In his book Under the Unpredictable Plant: An Exploration into Vocational Holiness, Eugene Peterson warns that there is little that is glamorous about the pastoral vocation. Peterson explains, "Pastoral work consists of modest, daily, assigned work." The same holds true of the pastor's spiritual life—it is ordinary. There is nothing remarkable about the primary disciplines that nourish a pastor's spirituality. They are the same fundamental practices that we have urged our congregations to engage in for years: prayer and reading God's word.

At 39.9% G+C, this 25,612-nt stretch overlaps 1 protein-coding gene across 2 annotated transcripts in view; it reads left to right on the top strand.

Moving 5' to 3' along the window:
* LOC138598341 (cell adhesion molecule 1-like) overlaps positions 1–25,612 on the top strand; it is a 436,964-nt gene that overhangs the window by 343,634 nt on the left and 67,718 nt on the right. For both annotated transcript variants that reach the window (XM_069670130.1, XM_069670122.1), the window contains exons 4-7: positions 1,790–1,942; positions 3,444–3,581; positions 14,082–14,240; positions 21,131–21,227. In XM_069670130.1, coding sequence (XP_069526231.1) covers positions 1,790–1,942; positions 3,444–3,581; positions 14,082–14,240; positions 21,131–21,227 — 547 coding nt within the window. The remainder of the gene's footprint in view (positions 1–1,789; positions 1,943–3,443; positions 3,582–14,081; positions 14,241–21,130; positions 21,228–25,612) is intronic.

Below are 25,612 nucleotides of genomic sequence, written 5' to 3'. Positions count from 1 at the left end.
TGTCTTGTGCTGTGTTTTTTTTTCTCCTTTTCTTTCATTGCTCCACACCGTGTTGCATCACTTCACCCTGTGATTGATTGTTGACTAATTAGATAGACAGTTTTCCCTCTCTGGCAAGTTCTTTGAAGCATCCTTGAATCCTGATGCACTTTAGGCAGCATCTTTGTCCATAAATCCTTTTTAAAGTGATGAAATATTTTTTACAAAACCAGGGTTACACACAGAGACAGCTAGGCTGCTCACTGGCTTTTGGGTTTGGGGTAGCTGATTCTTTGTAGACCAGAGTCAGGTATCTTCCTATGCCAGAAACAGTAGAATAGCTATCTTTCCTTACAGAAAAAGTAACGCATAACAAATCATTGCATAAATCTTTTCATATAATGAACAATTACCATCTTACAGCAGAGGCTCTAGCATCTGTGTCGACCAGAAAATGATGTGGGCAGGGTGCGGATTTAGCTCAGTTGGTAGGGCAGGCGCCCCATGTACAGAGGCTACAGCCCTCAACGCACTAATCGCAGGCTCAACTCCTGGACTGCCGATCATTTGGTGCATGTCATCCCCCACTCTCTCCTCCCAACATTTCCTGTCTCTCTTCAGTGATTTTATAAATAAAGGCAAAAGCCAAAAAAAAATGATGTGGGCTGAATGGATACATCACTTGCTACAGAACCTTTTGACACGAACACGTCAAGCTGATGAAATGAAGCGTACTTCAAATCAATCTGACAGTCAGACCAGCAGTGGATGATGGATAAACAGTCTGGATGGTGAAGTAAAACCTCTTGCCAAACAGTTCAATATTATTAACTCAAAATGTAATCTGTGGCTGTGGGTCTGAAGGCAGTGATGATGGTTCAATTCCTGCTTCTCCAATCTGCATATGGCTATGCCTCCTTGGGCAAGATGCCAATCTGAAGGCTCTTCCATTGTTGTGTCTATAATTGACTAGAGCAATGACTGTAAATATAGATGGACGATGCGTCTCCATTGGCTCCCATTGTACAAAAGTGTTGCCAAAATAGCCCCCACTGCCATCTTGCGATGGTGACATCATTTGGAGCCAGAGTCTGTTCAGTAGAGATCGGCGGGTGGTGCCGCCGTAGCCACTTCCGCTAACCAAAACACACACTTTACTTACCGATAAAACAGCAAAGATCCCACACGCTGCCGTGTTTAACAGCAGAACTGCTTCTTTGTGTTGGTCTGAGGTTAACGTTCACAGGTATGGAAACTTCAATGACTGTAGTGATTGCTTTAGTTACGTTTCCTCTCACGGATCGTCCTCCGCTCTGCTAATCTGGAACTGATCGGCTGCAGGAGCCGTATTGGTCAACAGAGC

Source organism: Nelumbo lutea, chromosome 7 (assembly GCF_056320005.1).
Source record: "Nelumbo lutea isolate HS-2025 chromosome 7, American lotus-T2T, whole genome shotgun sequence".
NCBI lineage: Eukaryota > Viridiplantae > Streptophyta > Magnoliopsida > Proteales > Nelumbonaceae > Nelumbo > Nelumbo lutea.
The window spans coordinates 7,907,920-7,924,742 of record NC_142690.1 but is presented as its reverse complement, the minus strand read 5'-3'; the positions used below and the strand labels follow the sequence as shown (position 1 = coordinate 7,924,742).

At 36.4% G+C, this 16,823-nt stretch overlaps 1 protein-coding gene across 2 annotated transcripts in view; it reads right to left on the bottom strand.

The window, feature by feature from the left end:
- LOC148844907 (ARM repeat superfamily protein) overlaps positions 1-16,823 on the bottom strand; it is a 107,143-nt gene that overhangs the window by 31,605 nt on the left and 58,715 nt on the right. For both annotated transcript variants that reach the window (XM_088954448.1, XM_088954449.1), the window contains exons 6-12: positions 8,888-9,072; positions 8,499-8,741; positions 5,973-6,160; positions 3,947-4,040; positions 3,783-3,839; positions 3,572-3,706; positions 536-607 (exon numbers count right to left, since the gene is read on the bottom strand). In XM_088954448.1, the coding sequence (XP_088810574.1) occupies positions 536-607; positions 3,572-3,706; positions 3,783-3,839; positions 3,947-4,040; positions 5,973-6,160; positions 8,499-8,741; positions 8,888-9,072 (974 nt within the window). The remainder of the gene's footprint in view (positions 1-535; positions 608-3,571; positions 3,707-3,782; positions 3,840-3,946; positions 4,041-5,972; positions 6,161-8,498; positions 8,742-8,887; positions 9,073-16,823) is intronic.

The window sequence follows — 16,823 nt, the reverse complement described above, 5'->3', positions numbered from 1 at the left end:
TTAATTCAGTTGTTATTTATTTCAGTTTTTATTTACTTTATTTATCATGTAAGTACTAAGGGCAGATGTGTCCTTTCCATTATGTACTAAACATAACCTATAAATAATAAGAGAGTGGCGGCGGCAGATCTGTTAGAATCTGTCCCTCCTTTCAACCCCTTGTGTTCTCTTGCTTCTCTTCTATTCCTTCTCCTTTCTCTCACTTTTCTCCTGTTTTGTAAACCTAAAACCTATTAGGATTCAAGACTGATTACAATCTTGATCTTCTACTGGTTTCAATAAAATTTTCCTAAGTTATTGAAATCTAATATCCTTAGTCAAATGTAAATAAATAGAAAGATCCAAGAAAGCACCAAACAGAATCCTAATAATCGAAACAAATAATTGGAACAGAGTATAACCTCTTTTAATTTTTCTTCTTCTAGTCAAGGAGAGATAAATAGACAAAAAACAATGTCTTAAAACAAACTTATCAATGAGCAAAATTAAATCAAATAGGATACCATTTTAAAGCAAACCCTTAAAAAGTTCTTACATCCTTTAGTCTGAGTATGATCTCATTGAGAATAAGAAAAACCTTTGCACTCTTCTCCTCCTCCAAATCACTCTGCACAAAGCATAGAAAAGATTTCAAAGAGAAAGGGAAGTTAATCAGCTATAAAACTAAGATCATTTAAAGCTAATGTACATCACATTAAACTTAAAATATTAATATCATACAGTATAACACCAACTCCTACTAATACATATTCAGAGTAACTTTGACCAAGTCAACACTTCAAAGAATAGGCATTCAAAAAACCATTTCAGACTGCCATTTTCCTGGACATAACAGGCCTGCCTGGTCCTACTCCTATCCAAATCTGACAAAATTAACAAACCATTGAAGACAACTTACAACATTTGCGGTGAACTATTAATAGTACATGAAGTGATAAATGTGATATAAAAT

We pastors have been looking for vibrancy—a word that carries with it a scent of excitement—when we should have been aiming for vitality. Vibrancy describes the character of my experience. Vitality, on the other hand, has to do with life and health. For most of us, the experiences that mark our spiritual lives are not vibrant. They do not shimmer and pulsate. Like the pastor's work, they are modest and daily.
But even though pastors practice ...1